The U.S. Navy's Littoral Combat Ship Has Another Problem
A serious design flaw could leave the entire class of Littoral Combat Ships dead in the water.
The Littoral Combat Ships are represented by two classes, the Freedom-class and the Independence-class. Though their designs differ, their intended purpose is quite similar: they are meant to operate in littoral waters, or closer to shore than larger, blue-water navy ships. They are both also designed to be extremely flexible, with an array of mission modules that can be switched out while at sea to better respond to a number of contingencies, including fire support, patrol and convoy escort, or mine sweeping to name a few of their capabilities.
On paper, both LCS ship classes offer a wide array of abilities on one platform. But, both Littoral Combat Ship classes have been plagued with problems.
One Freedom-class ship’s clutch failed to disengage en route to Nova Scotia from San Diego. An additional three Freedom-class ships received engine overhauls after seawater penetrated their engines and caused extensive rust-related damage due to faulty gaskets. One Independence-class ship suffered from damage to its drive shafts. Design flaw and repair costs aside, both classes have also suffered from major cost overruns and have been critiqued as un-survivable in a high intensity combat environment.
And the problems don’t end here—the Navy just uncovered yet another flaw, one that could see the entire Freedom-class stuck in port until further notice.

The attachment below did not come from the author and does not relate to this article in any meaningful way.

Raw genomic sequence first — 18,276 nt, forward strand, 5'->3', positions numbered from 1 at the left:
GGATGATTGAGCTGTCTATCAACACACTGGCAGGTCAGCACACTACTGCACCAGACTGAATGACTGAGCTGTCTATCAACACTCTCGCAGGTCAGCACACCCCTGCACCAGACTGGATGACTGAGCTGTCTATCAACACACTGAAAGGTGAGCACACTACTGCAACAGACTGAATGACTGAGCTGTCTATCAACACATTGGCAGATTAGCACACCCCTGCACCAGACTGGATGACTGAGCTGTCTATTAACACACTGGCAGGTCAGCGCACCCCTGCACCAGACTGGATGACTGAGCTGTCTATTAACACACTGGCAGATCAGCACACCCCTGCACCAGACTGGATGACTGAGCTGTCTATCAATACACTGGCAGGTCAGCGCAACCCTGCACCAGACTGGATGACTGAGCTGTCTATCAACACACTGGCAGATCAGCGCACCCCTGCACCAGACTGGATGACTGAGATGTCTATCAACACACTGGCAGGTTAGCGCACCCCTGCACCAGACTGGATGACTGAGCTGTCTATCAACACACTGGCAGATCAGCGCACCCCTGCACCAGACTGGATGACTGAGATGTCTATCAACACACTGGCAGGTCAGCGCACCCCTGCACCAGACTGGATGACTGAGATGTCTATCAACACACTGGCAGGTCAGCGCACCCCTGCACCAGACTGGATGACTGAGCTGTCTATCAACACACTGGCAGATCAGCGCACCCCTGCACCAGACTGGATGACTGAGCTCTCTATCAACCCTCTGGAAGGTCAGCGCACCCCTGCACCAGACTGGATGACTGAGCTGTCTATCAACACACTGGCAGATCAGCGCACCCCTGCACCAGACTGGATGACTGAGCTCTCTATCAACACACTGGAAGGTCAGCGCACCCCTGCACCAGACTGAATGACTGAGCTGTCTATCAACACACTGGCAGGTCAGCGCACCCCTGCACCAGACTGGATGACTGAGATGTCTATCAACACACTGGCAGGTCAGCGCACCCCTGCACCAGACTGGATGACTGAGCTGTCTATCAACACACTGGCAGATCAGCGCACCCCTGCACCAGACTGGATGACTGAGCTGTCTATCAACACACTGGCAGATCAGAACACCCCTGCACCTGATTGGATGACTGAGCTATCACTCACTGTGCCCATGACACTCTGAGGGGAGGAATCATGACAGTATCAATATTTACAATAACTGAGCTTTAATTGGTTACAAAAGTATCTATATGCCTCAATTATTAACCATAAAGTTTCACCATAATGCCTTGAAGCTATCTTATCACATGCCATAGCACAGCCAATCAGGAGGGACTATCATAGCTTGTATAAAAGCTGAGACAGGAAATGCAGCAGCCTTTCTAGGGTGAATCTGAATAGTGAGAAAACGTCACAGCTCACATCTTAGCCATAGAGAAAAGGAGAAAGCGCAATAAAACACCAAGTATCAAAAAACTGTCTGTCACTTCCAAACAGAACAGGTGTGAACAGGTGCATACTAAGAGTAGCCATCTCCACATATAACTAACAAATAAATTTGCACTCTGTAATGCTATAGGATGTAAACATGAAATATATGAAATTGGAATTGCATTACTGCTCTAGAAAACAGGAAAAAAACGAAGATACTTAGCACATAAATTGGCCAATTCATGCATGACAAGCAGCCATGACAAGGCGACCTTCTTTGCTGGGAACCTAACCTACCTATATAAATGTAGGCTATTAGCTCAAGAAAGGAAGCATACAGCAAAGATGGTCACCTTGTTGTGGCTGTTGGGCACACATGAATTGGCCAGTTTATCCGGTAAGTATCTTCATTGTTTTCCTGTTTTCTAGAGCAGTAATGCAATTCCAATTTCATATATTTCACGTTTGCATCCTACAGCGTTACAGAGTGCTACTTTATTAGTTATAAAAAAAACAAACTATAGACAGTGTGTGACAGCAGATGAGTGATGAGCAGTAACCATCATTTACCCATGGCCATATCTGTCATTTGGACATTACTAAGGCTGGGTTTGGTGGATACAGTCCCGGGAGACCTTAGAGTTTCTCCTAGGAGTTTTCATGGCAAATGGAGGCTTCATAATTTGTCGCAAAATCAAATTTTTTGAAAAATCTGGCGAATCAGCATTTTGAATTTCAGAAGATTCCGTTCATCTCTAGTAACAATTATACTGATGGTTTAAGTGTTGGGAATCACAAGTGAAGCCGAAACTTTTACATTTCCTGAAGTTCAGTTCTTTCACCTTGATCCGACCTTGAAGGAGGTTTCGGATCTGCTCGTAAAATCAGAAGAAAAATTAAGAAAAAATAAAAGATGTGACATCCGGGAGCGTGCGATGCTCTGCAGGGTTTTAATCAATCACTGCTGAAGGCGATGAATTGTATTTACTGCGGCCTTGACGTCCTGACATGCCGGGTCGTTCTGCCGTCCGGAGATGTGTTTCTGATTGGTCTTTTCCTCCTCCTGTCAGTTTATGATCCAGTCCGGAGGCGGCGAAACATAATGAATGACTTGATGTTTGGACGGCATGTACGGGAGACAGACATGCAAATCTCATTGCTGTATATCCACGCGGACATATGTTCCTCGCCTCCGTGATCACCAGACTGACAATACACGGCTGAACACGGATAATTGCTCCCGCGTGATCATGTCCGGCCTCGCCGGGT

Dead in the Water
An issue with the Freedom-class propulsion system may necessitate a redesign. In an emailed statement, a U.S. Navy official summarized the issue, stating:
“The Government is investigating a material defect with the combining gear of USS Detroit and USS Little Rock, both Freedom variant Littoral Combat Ships. A joint Navy and Lockheed Martin team with RENK AG, the original equipment manufacturer, are conducting a root cause analysis of this defect. While the Navy and Lockheed Martin investigate this issue, measures have been implemented to mitigate risk to all the in-service Freedom variant ships. Once the defect and scope of the issue is identified, the Navy will work with industry to repair these ships and return them to sea as quickly as possible.”
One of the issues may be the Freedom-class’s stringent design requirements. During the class’ design phase, one of the ship’s requirements was a high, 40 knot plus top speed.
In order to achieve the necessary amount of power output to reach these speeds, the class has to engage two diesel engines, as well as two gas turbine engines that are not used during normal sailing. Consequentially, the transmission connecting the four engines to the ship’s propulsion shafts is said to be complex, and the combining gear bearings inside the ship’s clutch may be faulty and prone to failure.
While the other LCS Independence-class ship is said not to suffer from the same design problem, the entire Freedom-class may need new, redesigned bearing components to mitigate this latest problem—a task that would likely be taken up by Lockheed Martin, the Freedom-class designer.
Out with the Old, in with the New
In the end, the class’ potential propulsion flaw may not matter. Both the Independence- and Freedom-classes of ships will ultimately be replaced by the Navy’s new FFG(X), an Italian-designed frigate that the Navy would like to operate in lower threat situations, similarly to the LCS classes.
Replacement class aside, who exactly pays for repairs—and more importantly, how the repairs will affect the Freedom-class and if the Navy’s other Freedom-class ships will be at port until repairs are implemented—remains to be seen.
Caleb Larson is a defense writer for the National Interest. He holds a Master of Public Policy and covers U.S. and Russian security, European defense issues, and German politics and culture.